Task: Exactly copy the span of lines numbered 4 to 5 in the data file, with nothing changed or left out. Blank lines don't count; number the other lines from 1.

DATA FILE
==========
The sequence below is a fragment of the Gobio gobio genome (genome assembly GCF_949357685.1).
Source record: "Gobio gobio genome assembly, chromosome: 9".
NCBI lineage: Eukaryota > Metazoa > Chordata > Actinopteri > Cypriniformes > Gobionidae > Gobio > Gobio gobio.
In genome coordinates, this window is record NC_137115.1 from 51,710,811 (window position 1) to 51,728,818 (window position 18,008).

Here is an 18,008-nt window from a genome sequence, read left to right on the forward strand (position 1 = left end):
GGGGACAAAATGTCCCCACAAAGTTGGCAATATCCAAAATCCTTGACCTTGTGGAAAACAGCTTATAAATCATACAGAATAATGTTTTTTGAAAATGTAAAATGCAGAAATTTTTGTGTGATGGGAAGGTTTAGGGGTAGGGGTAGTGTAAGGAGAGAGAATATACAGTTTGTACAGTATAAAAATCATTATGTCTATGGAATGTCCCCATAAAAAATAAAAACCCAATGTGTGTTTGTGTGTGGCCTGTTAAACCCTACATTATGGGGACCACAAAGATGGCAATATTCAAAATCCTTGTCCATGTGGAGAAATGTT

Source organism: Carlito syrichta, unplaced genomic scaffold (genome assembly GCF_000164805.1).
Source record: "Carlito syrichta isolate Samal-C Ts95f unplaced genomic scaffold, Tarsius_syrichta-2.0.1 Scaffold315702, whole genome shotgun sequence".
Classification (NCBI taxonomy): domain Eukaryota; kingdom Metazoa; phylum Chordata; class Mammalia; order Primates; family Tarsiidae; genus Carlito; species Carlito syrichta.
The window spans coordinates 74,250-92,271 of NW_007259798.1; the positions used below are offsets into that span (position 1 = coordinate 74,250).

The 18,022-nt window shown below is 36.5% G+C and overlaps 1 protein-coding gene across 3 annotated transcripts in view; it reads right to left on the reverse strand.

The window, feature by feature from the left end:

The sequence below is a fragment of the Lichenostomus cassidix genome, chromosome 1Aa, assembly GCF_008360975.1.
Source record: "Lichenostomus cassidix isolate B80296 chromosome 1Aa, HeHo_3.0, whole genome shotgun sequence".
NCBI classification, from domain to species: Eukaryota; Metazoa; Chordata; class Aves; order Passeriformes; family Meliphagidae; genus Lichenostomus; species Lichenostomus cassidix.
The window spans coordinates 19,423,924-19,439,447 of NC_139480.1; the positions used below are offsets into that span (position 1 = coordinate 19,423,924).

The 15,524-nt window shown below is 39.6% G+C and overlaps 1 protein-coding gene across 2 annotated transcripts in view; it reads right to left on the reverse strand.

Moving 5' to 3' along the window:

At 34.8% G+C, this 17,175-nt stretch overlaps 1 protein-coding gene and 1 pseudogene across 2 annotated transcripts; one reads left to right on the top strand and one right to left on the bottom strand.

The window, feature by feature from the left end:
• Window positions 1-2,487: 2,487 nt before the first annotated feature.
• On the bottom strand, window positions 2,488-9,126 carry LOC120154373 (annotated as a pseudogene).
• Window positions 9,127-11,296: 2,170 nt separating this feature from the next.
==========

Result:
In genome coordinates, this window is record NC_137115.1 from 51,710,811 (window position 1) to 51,728,818 (window position 18,008).

Here is an 18,008-nt window from a genome sequence, read left to right on the forward strand (position 1 = left end):